My role has been to help QUESCREN grow within Concordia.
When did you become involved in QUESCREN?
I’ve been involved since 2014.
Focus of research
I have a lot of research experience with minority issues, but outside of Quebec as I grew up in Moncton, New Brunswick and my prior position was at l’Université de Moncton. I have been working on the migration of francophone minority communities outside of Quebec, and am now mostly working on immigration in small and medium-sized cities in Canada and Quebec. I’ve just finished looking at the situation regarding Syrian refugees and what some of the cities, such as Moncton, Sherbrooke and Granby, did in welcoming them back in 2016. I have also done work on international students going to small universities in Quebec, New Brunswick and elsewhere. So, mostly regionalization issues, also looking at immigration from the perspectives of different migration flows, such as international students or highly skilled migrants.
I’ve just received a SSHRC Insight grant for research on immigrants coming from France to Canada, not only in Quebec. I’m interested in looking at what happens in Francophone communities outside of Quebec, such as Manitoba, Yukon, British Columbia, and we are going to be doing case studies on this.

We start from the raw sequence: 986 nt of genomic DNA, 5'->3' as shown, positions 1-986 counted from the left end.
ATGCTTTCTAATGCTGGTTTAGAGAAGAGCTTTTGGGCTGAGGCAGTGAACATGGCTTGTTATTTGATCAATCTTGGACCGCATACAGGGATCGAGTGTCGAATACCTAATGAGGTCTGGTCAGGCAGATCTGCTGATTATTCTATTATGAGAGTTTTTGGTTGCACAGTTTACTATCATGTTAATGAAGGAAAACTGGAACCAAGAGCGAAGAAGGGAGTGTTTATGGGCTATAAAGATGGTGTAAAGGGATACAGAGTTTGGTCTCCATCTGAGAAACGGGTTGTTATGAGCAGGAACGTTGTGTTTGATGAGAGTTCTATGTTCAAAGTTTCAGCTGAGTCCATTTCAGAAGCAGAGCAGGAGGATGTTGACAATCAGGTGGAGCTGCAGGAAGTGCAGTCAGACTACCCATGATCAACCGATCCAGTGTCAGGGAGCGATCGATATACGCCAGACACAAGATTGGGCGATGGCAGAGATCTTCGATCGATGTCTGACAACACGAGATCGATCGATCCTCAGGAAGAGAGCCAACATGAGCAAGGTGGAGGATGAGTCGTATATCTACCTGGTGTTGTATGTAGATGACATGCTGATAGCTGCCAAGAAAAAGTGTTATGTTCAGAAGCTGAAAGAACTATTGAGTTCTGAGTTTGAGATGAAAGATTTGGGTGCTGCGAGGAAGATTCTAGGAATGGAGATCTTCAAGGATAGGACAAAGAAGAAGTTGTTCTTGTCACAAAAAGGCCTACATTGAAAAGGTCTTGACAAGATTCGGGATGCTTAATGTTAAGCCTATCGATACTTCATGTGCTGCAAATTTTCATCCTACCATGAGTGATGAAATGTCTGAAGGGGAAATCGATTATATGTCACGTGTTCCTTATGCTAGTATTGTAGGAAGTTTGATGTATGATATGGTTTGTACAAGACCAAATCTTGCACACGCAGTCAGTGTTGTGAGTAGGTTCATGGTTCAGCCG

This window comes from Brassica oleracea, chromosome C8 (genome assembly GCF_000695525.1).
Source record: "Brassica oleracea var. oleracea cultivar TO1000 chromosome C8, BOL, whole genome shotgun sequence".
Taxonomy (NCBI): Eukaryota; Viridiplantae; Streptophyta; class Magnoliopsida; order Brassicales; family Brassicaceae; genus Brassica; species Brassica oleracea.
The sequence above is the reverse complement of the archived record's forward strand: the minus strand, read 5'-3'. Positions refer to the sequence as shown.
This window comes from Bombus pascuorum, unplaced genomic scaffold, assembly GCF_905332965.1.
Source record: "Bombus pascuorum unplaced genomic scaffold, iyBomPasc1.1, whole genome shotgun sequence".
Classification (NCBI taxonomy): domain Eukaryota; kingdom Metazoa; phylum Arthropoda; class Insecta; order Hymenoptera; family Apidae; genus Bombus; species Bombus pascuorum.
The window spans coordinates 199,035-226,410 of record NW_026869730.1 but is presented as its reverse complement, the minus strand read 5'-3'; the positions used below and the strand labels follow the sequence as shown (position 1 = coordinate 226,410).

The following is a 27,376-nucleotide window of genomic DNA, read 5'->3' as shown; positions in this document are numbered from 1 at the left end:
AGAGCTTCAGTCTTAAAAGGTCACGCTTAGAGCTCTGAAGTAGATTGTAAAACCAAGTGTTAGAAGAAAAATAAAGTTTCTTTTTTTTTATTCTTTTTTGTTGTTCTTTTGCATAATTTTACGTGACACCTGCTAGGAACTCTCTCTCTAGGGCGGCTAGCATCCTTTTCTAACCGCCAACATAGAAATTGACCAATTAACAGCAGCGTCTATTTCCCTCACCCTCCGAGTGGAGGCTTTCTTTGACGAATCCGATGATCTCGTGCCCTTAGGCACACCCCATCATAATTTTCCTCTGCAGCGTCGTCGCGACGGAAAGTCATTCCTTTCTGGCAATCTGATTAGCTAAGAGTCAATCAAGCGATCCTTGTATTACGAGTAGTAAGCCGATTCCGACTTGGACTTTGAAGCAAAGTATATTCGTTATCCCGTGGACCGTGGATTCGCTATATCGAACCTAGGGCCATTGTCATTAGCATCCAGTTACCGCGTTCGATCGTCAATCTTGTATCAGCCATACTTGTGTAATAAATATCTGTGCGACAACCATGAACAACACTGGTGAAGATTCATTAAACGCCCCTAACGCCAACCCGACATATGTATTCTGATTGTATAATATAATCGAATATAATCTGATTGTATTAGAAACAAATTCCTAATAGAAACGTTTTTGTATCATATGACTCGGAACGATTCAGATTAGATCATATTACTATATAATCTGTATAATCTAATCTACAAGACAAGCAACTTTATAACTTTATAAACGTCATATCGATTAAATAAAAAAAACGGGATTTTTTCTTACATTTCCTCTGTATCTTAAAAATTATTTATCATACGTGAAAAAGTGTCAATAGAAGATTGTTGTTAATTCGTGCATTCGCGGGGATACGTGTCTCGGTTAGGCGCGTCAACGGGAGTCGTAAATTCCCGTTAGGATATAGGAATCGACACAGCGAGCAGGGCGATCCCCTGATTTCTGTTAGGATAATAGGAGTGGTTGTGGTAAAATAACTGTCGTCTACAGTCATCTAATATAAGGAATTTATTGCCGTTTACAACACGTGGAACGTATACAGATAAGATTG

Please describe community vitality in your own words
I have a holistic view of what vitality means. For me, it’s the feeling within a community of being in good ‘health’, with a feeling of vibrancy with culture, arts, diversity, and being open to different experiences and different people. I think a lot of the Acadian community in New Brunswick and other provinces that was able to protect language and culture but has many challenges to confront.
What has been one of the most memorable activities that you have been involved in with QUESCREN
For me, it’s maybe the involvement in the annual ACFAS (Association francophone pour le savoir) events, as ACFAS is a very francophone association and QUESCREN has organized numerous conferences at these congresses. It has been important in showing the community’s reality and it’s been a way to meet other researchers. The exciting thing about QUESCREN is building this community of researchers both in and outside of Quebec.
Please describe anything that has particularly made an impact on you during your own research or work with QUESCREN
When I was looking at Quebec from the outside, I remember thinking that English-speaking communities as being mostly based in Montreal, in a certain part of the city, with the power. And they still have power, when we think of the economy. However, since working with QUESCREN, I’ve also come to realise that there’s a lot of diversity within the English-speaking communities, such as when we go to Bishop’s, to the Eastern Townships, as well as learning more from smaller English communities, like in Gaspesie, that are remote and isolated. Being involved in QUESREN has given me the possibility to understand that picture.